| VLADIVOSTOK, Russia
VLADIVOSTOK, Russia China and Russia sounded the alarm about the state of the global economy at a summit on Saturday and urged Asian-Pacific countries to protect themselves by forging deeper regional economic ties.
Chinese President Hu Jintao said Beijing would do all it could to strengthen the 21-member Asia-Pacific Economic Cooperation (APEC) and boost prospects of a global recovery by rebalancing its economy, Asia's biggest.
Russian President Vladimir Putin said trade barriers must be smashed down. He is hosting the event on a small island linked to the Pacific port of Vladivostok by a spectacular new bridge, a symbol of Moscow's pivotal turn to Asia away from debt-stricken Europe.
"It's important to build bridges, not walls. We must continue striving for greater integration," Putin told APEC leaders seated at a round table in a room with a view of the $1 billion cable-stayed bridge, the largest of its kind.
"The global economic recovery is faltering. We can overcome the negative trends only by increasing the volume of trade in goods and services and enhancing the flow of capital."
China's Hu told business leaders before the summit the world economy was being hampered by "destabilizing factors and uncertainties" and the crisis that hit in 2008-09 was far from over. Beijing would play its role, he said, in strengthening the recovery.
"We will work to maintain the balance between keeping steady and robust growth, adjusting the economic structure and managing inflation expectations," he said.
Hu spelled out plans for China, whose economic growth has slowed as Europe's debt crisis worsened, to pump $157 billion into infrastructure investments in agriculture, energy, railways and roads. Hu, who steps down as China's leader in the autumn after a Communist Party congress, promised continuity and stability for the economy.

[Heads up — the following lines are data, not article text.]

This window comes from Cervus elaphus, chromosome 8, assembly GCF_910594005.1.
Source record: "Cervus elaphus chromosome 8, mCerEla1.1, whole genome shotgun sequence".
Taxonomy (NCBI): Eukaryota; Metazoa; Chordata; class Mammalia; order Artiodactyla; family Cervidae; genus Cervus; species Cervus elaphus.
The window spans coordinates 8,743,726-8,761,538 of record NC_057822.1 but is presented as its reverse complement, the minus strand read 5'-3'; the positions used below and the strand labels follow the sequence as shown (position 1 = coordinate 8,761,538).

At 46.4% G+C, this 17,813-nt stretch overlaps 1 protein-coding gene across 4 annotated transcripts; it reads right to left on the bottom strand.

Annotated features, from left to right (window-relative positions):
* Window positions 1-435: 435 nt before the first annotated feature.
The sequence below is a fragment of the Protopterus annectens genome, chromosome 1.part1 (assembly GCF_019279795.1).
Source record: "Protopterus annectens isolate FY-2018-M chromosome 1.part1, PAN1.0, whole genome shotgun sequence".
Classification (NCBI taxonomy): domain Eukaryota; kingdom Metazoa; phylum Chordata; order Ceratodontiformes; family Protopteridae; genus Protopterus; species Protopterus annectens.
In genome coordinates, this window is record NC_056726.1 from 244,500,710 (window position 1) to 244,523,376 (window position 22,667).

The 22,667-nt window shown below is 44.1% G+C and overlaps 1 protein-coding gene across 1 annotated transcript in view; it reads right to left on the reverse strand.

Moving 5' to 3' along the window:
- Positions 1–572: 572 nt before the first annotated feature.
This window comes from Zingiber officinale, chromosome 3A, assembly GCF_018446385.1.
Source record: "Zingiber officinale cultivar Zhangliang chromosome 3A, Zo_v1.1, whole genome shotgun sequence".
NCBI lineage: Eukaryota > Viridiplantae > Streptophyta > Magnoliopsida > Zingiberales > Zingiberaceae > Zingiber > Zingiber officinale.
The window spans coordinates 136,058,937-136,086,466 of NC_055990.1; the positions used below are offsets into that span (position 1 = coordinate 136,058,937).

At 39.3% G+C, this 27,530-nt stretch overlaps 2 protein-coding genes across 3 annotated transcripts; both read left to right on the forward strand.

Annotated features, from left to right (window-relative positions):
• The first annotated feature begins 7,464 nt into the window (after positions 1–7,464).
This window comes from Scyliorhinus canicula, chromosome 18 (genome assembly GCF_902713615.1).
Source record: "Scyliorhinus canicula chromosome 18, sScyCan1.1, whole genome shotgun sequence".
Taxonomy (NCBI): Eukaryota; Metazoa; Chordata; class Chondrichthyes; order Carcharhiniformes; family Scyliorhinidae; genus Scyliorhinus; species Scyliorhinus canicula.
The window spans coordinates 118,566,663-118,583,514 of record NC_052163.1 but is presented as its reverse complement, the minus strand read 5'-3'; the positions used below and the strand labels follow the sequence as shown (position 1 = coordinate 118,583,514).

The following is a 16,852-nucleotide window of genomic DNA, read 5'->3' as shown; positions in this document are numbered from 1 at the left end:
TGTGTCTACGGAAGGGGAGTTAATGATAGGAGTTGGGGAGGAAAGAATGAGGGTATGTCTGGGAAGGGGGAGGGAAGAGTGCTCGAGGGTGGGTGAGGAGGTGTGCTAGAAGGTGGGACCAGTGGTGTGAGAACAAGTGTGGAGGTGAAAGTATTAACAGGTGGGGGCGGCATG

Putin, who has just begun a new six-year term as president, said on Friday Russia would be a stable energy supplier and a gateway to Europe for Asian countries, and also pledged to develop his country's transportation network.
Gazprom, Russia's state-controlled gas export monopoly, signed an agreement with Japan to develop plans for a $7 billion liquefied natural gas plant on Russia's Pacific coast, underscoring Moscow's eastward shift.
RUSSIA LOOKS EAST
The relative strength of China's economy, by far the largest in Asia and second in the world to the United States, is key to Russia's decision to look to the Pacific Rim as it seeks to develop its economy and Europe battles economic problems.
APEC, which includes the United States, Japan, South Korea, Indonesia and Canada, groups countries which account for 40 percent of the world's population, 54 percent of its economic output and 44 percent of trade.
APEC members are broadly showing relatively strong growth, but boosting trade and growth is vital for the group as it tries to remove the trade barriers that hinder investment.
"It is absolutely clear that the most important region for economic growth this decade - and probably the next decade - will be the Pacific," said Mexican President Felipe Calderon.
The European Union has been at odds with both China and Russia over trade practices it regards as limiting free competition. Cooperation in APEC is also hindered by territorial and other disputes among some of the members.
Putin, 59, limped slightly as he greeted leaders at the summit. Aides said he had merely pulled a muscle. Underlining Putin's good health, a spokesman said he had a "very active lifestyle."
Discussions at the two-day meeting focused on food security and trade liberalization. An agreement was reached before the summit to slash import duties on technologies that can promote economic growth without endangering the environment.
Breakthroughs are not expected on other trade issues at the meeting, from which U.S. President Barack Obama is absent. He has been attending the Democratic Party convention and Washington is represented by Secretary of State Hillary Clinton.
Clinton said after talks with Foreign Minister Sergei Lavrov that the U.S. government was working with Congress to pass legislation needed to upgrade trade ties with Russia, which recently joined the World Trade Organisation.
Tensions persisted between the two former Cold War foes over Iran and Syria, however, and Clinton had only a short meeting with Putin late on day one of the summit, which culminated in a lavish firework show over Vladivostok's harbor that was reported in the Russian media to have cost nearly $10 million.
Also missing the summit was Australian Prime Minister Julia Gillard, who went home after learning her father had died.
(Additional reporting by Gleb Bryanski, Andrew Quinn, Katya Golubkova, Douglas Busvine, Denis Pinchuk and Andrey Ostroukh, Editing by Janet Lawrence, John Stonestreet)